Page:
Samsung attorney Bill Price said Apple has tried to show its patents cover all aspects of design and ease of use, preventing companies from making "attractive" devices that are easy to use. However, the patents are limited, he argued, which is why Samsung should only pay Apple $52 million for patent infringement, not the $380 million Apple has requested.
"Apple has tried to mischaracterize these patents so they are the iPhone," Price said during closing arguments in a court here. But "these patents are very narrow...Apple doesn't own beautiful and sexy."
"There's nothing wrong with looking at your competitors and changing what you do because of it," Price said.
And people seek out Samsung's devices because of Android, bigger screens, and other features, not because of Apple's patented technology, he said.
"Did you hear any evidence that anyone bought any of these phones because of the Apple patents?" Price asked. "What they're really saying in the market is 'justice' is 'just us."
Meanwhile, Apple attorney Bill Lee argued that Samsung's patent infringement significantly harmed the company and that the electronics giant deserves an additional $380 million for that damage. He noted that Samsung's copycat tactics helped it gain significant market share while other rivals struggled. And he said the patent infringement set back Apple.
"Apple can never get back to where it should have been in 2010," Lee said Tuesday during his closing arguments.
A jury last year determined Samsung had infringed on five patents related to the iPhone's design and functionality. A judge earlier this year vacated about $450 million of the original award and ordered a new jury to convene to recalculate the damages for patent infringement. Samsung is still on the hook for about $600 million, but Apple is asking for $380 million more. Samsung believes it only owes Apple $52 million.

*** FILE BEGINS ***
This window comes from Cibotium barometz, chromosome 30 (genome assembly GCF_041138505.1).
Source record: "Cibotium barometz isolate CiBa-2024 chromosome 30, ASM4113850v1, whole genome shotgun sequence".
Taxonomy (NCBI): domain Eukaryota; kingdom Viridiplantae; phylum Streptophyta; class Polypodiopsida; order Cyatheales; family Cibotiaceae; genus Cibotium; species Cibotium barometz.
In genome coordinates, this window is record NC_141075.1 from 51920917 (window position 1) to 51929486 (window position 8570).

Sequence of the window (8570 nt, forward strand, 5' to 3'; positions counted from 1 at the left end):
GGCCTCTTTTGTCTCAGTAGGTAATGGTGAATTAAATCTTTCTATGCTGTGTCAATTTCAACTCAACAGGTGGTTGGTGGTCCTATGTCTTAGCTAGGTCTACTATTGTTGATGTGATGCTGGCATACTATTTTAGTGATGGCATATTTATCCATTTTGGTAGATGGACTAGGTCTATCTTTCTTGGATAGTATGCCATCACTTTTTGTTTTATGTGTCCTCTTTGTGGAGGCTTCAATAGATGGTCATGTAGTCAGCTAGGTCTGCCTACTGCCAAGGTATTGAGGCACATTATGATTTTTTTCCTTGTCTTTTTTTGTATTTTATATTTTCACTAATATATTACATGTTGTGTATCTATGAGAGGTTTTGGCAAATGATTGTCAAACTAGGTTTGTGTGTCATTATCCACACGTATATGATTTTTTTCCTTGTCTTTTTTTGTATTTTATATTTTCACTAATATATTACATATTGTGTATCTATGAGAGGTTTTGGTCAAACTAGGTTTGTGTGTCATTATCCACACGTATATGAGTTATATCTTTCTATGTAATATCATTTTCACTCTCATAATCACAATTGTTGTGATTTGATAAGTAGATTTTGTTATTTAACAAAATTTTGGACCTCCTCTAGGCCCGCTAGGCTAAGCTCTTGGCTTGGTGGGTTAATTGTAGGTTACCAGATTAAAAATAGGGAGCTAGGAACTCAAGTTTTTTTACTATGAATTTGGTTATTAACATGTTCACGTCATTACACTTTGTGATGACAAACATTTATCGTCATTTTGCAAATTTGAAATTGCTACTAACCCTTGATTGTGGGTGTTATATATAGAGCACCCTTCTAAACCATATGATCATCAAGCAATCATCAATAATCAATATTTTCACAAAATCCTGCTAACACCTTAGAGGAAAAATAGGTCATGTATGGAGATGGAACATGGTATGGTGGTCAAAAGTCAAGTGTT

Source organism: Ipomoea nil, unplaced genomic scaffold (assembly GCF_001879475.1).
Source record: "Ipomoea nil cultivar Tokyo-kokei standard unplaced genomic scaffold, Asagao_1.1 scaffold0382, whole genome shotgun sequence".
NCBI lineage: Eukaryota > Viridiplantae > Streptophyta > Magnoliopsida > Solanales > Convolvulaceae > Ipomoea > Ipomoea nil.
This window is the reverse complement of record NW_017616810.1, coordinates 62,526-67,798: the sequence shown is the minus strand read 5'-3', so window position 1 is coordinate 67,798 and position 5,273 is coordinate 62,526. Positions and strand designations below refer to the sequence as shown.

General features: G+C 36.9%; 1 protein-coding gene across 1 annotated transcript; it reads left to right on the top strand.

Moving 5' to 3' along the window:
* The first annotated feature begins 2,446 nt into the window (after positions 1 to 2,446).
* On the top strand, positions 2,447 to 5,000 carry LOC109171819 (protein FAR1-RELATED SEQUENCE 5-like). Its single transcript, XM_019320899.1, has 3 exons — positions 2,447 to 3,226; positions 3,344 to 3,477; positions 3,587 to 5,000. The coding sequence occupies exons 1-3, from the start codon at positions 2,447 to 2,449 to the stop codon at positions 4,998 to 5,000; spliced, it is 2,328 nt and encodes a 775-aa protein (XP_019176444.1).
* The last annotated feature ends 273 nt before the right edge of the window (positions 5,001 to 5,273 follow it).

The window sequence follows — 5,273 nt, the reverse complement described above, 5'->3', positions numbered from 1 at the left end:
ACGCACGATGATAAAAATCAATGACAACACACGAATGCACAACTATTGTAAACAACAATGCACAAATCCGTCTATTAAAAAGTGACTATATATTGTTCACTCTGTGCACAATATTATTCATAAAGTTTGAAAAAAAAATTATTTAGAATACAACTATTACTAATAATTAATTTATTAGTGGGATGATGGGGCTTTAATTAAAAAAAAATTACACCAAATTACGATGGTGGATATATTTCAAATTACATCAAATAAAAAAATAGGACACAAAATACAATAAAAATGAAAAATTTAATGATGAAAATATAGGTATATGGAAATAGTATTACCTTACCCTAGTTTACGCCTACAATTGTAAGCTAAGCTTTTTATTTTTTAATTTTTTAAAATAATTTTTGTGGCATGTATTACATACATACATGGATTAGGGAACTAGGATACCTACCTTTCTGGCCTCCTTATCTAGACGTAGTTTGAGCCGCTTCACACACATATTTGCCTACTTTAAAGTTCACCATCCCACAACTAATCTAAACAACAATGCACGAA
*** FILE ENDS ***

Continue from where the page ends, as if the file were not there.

Samsung sold 10.7 million infringing devices, generating $3.5 billion in revenue.
Price and Lee made the comments during a retrial in the United States District Court for the Northern District of California. A new jury of eight people -- six women and two men -- has been assembled to determine the new damages total for Samsung's patent infringement.
The retrial kicked off last Tuesday with jury selection, followed by opening arguments Wednesday. Witnesses who took the stand included Phil Schiller, Apple's head of marketing, and several expert witnesses who calculated the total damages owed.
For most, the damages retrial was a case of "Groundhog Day." No new revelations emerged during the testimony, and most witnesses also took the stand during the last trial more than a year ago. Apple's witnesses argued Samsung's copycat devices hurt the company, while Samsung argued that people seek out its devices more for their differences than similarities to Apple gadgets.
Not at issue in this case is whether Samsung infringed Apple's patents. The judge instructed the jury that a previous jury already decided Samsung infringed, and that they shouldn't revisit that issue. The sole consideration in the retrial is money -- just how much Samsung owes Apple for infringing its patents.
Judge Lucy Koh allowed each side eight hours of testimony over the four-day trial. Samsung rested its case Monday with two minutes left. Apple had 16 minutes left. Samsung made its closing arguments later Tuesday. Both sides were allotted 90 minutes for closing. The case was handed over to the jury at about 12:15 p.m. PT.